- Associated Press - Wednesday, December 16, 2015

LITTLE ROCK, Ark. (AP) - Arkansas lawmakers on Wednesday endorsed Gov. Asa Hutchinson’s plan to add new restrictions to the state’s hybrid Medicaid expansion - a move that the Republican governor said would help in negotiating changes to a program providing coverage to more than 200,000 people.

The legislative panel looking at the program’s future stopped short of endorsing specific proposals to meet Hutchinson’s goal to cut as much as $60 million in annual state funding to Medicaid to make up for the cost when Arkansas begins paying a portion of the expanded coverage.

The Health Reform Legislative Task Force voted to support Hutchinson’s efforts to negotiate changes to the “private option,” which uses federal funds to purchase private insurance for low-income residents. Hutchinson has proposed renaming and overhauling the program, which was crafted as an alternative to expanding Medicaid under the federal health care law.

“It is a beginning of the discussion, it is a beginning of negotiation,” Hutchinson told the 16-member panel before its vote.

The Legislature is several months from voting on the future of the expansion, which has sharply divided Republicans who control the House and Senate and who have made gains in Arkansas primarily by running against the health care law. Hutchinson will meet with U.S. Health and Human Services Secretary Sylvia Burwell in Washington next month and said he plans to call a special session next spring to take up the changes he’s able to negotiate with the federal government to the program.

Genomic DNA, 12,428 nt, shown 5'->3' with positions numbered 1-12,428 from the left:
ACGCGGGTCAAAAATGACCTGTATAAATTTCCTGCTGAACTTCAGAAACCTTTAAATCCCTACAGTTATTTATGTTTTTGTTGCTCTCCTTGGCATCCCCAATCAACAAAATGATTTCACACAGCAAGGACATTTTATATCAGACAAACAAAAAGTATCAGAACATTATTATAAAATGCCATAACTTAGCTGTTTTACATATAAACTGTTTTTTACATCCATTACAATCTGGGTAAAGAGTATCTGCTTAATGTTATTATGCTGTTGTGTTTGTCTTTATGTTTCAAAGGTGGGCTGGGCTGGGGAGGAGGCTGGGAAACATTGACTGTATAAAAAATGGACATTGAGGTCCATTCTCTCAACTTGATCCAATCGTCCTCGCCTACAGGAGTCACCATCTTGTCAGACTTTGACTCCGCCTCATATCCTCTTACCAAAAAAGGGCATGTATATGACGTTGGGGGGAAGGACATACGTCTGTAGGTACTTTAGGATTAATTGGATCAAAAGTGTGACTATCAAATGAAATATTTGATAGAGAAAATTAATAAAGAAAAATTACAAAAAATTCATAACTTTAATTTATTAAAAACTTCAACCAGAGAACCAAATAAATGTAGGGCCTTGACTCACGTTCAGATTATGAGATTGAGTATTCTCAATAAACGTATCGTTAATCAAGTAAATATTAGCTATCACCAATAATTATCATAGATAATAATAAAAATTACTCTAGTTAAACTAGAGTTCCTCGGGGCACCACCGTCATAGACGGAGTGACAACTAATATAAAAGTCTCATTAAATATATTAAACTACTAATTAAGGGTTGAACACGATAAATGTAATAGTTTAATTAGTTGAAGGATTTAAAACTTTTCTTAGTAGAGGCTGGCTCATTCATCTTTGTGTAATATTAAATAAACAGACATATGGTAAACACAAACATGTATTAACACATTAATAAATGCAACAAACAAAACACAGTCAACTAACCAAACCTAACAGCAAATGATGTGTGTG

Hutchinson has proposed requiring some on the program to pay premiums, imposing asset limits and requiring beneficiaries to enroll in employer-sponsored insurance if available. Those using employer insurance would have their premiums and co-pays paid by the program under Hutchinson’s proposal. Hutchinson has noted that President Barack Obama’s administration is unlikely to back some of the proposed restrictions, such as an asset test.

Even if he wins federal support for such restrictions, Hutchinson is likely to face resistance from Democrats who have unanimously supported the expanded coverage in the past. Senate Minority Leader Keith Ingram said he has reservations about Hutchinson’s proposal to require those on the program to pay higher premiums if they have a certain amount of assets.

“It seems very punitive to make them sell their house or try to circumvent the law by putting the house in somebody’s name in order to get care they may very well need,” the Democrat from West Memphis said.

The governor also faces opposition from within his own party to the expanded coverage. Republican Sen. Cecile Bledsoe, who has opposed the private option in the past, abstained from Wednesday’s vote and said she’s still not sold on any form of Medicaid expansion.

“I don’t think it is sustainable,” Bledsoe, who chairs the Senate Public Health Committee, told reporters.

The panel also voted to continue working on how to achieve the $835 million in Medicaid savings Hutchinson says is needed over the next five years, with between $50 million and $60 million of that annually coming from cuts to state funding. The panel has discussed the possibility of having private companies manage some Medicaid programs to help meet that goal.


Follow Andrew DeMillo on Twitter at https://twitter.com/ademillo



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